Elliot Clay on why his new musical turns the spotlight on the damage austerity has done to arts education, through the story of one school band's battle

Neoliberalism: the break-up tour
Sarah Woods and Andrew Simms ask why, given the trail of destruction it has left, we are still dancing to the neoliberal tune

Cat Smith MP: ‘Jeremy Corbyn has authenticity. You can’t fake that’
Cat Smith, shadow minister for voter engagement and youth affairs and one of the original parliamentary backers of Corbyn’s leadership, speaks to Ashish Ghadiali

To stop the BBC interviewing climate deniers, we need to make climate change less boring
To stop cranks like Lord Lawson getting airtime, we need to provoke more interesting debates around climate change than whether it's real or not, writes Leo Barasi

Tory Glastonbury? Money can’t buy you cultural relevance
Adam Peggs on why the left has more fun

Essay: After neoliberalism, what next?
There are economically-viable, socially-desirable alternatives to the failed neoliberal economic model, writes Jayati Ghosh

With the new nuclear ban treaty, it’s time to scrap Trident – and spend the money on our NHS
As a doctor, I want to see money spent on healthcare not warfare, writes David McCoy - Britain should join the growing international movement for disarmament

Inglorious Empire: What the British Did to India
Inglorious Empire: What the British Did to India, by Shashi Tharoor, reviewed by Ian Sinclair

A Death Retold in Truth and Rumour
A Death Retold in Truth and Rumour: Kenya, Britain and the Julie Ward Murder, by Grace A Musila, reviewed by Allen Oarbrook

‘We remembered that convictions can inspire and motivate people’: interview with Lisa Nandy MP
The general election changed the rules, but there are still tricky issues for Labour to face, Lisa Nandy tells Ashish Ghadiali

Everything you know about Ebola is wrong
Vicky Crowcroft reviews Ebola: How a People’s Science Helped End an Epidemic, by Paul Richards

Job vacancy: Red Pepper is looking for an online editor
Closing date for applications: 1 September.

Theresa May’s new porn law is ridiculous – but dangerous
The law is almost impossible to enforce, argues Lily Sheehan, but it could still set a bad precedent

Interview: Queer British Art
James O'Nions talks to author Alex Pilcher about the Tate’s Queer British Art exhibition and her book A Queer Little History of Art

Cable the enabler: new Lib Dem leader shows a party in crisis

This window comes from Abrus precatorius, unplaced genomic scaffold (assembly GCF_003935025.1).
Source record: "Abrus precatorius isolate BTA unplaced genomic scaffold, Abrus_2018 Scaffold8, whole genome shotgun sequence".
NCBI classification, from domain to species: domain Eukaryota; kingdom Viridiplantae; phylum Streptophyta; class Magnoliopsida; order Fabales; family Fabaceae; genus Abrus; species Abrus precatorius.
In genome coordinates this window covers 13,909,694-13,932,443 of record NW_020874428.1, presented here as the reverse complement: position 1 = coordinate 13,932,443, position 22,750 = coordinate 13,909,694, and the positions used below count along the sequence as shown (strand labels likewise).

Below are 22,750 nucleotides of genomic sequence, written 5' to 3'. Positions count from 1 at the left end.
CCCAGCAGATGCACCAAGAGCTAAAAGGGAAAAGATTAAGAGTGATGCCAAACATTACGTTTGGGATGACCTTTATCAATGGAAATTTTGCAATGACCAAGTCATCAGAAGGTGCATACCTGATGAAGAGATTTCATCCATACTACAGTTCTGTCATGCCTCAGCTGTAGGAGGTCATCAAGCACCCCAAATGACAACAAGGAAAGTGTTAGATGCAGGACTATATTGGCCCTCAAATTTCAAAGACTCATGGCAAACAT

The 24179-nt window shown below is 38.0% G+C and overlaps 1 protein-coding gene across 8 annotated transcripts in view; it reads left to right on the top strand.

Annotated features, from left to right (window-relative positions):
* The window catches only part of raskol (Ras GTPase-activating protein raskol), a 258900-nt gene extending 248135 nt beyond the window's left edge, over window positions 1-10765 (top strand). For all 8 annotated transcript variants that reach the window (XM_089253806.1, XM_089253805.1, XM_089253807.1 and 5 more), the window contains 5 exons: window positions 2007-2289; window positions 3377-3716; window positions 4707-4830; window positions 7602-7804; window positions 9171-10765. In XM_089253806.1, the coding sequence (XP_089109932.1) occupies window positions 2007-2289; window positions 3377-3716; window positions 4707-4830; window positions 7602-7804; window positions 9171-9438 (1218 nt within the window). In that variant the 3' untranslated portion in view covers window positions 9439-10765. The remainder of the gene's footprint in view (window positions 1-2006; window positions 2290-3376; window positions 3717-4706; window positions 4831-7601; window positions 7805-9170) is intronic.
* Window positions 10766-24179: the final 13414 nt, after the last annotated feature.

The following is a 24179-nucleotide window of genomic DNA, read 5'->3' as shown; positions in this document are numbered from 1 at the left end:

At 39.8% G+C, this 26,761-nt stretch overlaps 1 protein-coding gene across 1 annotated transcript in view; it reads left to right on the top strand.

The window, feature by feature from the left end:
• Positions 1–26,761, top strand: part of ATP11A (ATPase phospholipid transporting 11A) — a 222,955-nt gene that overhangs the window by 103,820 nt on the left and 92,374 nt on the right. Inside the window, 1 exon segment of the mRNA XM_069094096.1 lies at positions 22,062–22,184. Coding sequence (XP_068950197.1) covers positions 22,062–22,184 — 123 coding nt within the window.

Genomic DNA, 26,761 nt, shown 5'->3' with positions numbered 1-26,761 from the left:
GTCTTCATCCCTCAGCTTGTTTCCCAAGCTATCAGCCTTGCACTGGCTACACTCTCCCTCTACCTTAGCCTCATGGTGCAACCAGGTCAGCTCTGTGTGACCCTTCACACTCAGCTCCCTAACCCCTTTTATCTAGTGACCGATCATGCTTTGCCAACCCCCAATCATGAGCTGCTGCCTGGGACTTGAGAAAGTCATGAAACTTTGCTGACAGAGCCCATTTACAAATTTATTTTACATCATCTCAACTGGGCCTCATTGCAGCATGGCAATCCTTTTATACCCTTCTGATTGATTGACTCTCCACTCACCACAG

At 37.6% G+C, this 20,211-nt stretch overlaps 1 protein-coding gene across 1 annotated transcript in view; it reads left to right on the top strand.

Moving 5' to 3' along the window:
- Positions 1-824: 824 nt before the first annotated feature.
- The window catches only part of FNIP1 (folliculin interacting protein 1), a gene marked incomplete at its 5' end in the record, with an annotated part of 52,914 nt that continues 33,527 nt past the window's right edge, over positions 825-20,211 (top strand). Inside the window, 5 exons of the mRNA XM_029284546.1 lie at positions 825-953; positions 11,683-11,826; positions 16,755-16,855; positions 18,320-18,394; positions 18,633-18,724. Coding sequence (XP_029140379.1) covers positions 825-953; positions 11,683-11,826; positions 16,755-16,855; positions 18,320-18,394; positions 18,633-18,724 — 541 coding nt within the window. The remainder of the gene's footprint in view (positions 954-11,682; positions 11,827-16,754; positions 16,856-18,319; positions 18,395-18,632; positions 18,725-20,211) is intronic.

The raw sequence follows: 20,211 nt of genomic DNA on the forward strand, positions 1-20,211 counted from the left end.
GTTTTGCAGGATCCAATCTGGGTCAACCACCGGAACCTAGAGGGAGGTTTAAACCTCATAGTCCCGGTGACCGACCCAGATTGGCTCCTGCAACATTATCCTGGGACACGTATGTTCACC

Vince Cable's stale politics and collusion with the Conservatives belong in the dustbin of history, writes Adam Peggs

Anti-Corbyn groupthink and the media: how pundits called the election so wrong
Reporting based on the current consensus will always vastly underestimate the possibility of change, argues James Fox

Michael Cashman: Commander of the Blairite Empire
Lord Cashman, a candidate in Labour’s internal elections, claims to stand for Labour’s grassroots members. He is a phony, writes Cathy Cole

Contribute to Conter – the new cross-party platform linking Scottish socialists
Jonathan Rimmer, editor of Conter, says it’s time for a new non-sectarian space for Scottish anti-capitalists and invites you to take part

Editorial: Empire will eat itself
Ashish Ghadiali introduces the June/July issue of Red Pepper

Eddie Chambers: Black artists and the DIY aesthetic
Eddie Chambers, artist and art historian, speaks to Ashish Ghadiali about the cultural strategies that he, as founder of the Black Art Group, helped to define in the 1980s

Despite Erdogan, Turkey is still alive
With this year's referendum consolidating President Erdogan’s autocracy in Turkey, Nazim A argues that the way forward for democrats lies in a more radical approach

Red Pepper Race Section: open editorial meeting – 11 August in Leeds
The next open editorial meeting of the Red Pepper Race Section will take place between 3.30-5.30pm, Friday 11th August in Leeds.

Mogg-mentum? Thatcherite die-hard Jacob Rees-Mogg is no man of the people
Adam Peggs says Rees-Mogg is no joke – he is a living embodiment of Britain's repulsive ruling elite

Power to the renters: Turning the tide on our broken housing system
Heather Kennedy, from the Renters Power Project, argues it’s time to reject Thatcher’s dream of a 'property-owning democracy' and build renters' power instead


3